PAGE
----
# From Orbit to Object: Transforming Space Probe Paths into 3D Prints

By on April 24th, 2024 in news, research

A new research paper proposes a method to use interplanetary space probe trajectories as a method to generate unique 3D printable designs.

Iāve seen many unusual approaches to develop 3D printable designs, but this one is out of this world ā literally.

Why do this? Itās because 3D printers, unlike most manufacturing processes, are able to produce objects with almost any geometry. That opens up almost infinite possibilities, and creative minds will attempt to fill that void.

What are space probe trajectories? They are curved paths through space. According to Keplerās second law of motion, objects travel around each other in elliptical paths with faster motion when closer in, and slower when further away.

An ellipse isnāt a particularly interesting shape for 3D printing, so what exactly are the researchers doing here? To understand this, you must visualize how MANY objects move in space.

For example, the Moon travels around the Earth in an ellipse. But the Earth itself also travels around the Sun. And the Sun orbits around the galactic center. Thatās three levels of motion. If you were to combine these together youād see paths like this:

They use mathematics environments GeoGebra and Maple to create functions that replicate aspects of these complex space trajectories. Here is some sample code from their paper:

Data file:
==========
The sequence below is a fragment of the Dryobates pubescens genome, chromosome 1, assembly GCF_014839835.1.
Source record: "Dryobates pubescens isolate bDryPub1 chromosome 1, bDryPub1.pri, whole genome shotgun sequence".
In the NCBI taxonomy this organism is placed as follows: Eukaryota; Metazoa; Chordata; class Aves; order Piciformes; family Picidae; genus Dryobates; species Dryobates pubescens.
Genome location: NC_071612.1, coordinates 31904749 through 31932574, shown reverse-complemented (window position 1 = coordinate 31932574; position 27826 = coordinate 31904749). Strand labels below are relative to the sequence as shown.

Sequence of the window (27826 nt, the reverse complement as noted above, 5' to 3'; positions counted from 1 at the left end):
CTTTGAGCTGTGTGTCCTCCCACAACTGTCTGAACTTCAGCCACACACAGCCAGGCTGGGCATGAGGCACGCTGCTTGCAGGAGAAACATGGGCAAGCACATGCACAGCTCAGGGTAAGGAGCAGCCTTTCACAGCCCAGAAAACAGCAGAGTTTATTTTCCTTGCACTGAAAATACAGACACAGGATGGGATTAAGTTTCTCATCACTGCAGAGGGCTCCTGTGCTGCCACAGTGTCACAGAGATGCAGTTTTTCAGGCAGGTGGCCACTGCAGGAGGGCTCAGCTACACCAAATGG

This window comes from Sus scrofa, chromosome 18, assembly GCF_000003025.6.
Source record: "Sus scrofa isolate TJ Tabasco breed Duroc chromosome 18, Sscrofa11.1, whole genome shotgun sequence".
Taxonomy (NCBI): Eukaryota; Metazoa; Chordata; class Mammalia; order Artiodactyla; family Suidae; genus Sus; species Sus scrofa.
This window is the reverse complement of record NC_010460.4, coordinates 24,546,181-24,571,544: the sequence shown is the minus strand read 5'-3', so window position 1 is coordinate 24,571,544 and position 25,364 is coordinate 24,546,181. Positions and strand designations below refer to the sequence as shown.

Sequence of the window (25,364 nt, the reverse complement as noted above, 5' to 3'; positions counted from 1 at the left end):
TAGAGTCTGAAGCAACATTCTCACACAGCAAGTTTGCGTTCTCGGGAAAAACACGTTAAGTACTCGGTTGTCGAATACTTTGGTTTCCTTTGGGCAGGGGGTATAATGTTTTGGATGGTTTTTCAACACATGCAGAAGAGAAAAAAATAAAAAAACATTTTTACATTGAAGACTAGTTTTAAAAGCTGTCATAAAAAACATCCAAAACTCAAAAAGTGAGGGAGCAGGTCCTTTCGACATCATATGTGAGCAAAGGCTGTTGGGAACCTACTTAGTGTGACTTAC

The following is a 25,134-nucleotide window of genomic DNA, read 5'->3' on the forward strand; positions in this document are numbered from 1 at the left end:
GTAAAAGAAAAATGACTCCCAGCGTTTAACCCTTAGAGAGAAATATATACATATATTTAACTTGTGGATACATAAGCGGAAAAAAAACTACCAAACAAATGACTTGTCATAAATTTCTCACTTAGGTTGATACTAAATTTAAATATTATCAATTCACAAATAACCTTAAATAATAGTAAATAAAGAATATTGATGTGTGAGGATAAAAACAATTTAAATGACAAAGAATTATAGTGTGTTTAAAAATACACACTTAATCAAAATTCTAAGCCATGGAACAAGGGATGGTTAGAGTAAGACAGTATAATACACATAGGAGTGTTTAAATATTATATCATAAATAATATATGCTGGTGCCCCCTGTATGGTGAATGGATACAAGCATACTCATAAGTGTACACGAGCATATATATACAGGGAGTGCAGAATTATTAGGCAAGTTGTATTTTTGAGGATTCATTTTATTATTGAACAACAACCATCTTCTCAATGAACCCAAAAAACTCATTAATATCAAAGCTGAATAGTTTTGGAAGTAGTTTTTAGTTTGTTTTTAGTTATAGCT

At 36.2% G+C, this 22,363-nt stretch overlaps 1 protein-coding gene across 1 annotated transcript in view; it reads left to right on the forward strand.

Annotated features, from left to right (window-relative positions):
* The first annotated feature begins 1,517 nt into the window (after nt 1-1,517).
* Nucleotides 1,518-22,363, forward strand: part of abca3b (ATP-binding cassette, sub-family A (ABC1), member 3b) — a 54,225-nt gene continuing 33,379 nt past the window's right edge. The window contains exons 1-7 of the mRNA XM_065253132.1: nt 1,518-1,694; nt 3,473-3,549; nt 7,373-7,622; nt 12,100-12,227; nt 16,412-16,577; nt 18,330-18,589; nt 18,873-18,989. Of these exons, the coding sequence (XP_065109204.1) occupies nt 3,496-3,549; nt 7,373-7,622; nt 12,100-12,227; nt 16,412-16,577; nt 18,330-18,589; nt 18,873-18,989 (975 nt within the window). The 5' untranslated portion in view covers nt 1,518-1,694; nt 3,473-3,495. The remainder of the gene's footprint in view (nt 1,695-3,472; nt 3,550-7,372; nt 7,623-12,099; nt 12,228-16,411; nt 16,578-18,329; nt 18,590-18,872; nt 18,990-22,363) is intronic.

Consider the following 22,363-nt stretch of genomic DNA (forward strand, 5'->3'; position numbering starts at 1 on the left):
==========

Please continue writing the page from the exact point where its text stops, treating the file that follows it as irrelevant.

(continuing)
``c1 := spacecurve([cos(t) + 1/5cos(12t), sin(t) + 1/5sin(12t), t],t = 0 .. 4Pi, thickness = 3, labels = [x, y, z]): sun := plots[animate](spacecurve, [[0, 0, t], t = 0 .. A], A = 0 .. 4Pi,thickness = 3, color = yellow)sunplo := plots[animate](pointplot3d, [[0, 0, A]], A = 0 .. 4Pi, color = orange, symbol = sphere) planet := plots[animate](spacecurve, [[cos(t), sin(t), t], t = 0 .. A], A = 0 .. 4Pi, thickness = 3, color = navy)sat := plots[animate](spacecurve, [[cos(t) + 1/5cos(12t), sin(t)+ 1/5sin(12t), t], t = 0 .. A], A = 0 .. 4*Pi,color = sienna, labels = [x, y, z]):display(sun, planet, sat, sunplo)``

Code like this is used to generate animations of the orbital movements, which can integrate colors to represent other factors, like time.

At top you can see a GeoGebra example of an implementation showing the path of an object around the Sun. This is a 2D representation, but it would be relatively easy to convert this to a 3D representation.

The researchers were able to use the above process to implement a variety of unusual patterns, which can lead to the possibility of some very unusual 3D prints.

Via ArXiv (PDF)

## By Kerry Stevenson

Kerry Stevenson, aka "General Fabb" has written over 8,000 stories on 3D printing at Fabbaloo since he launched the venture in 2007, with an intention to promote and grow the incredible technology of 3D printing across the world. So far, it seems to be working!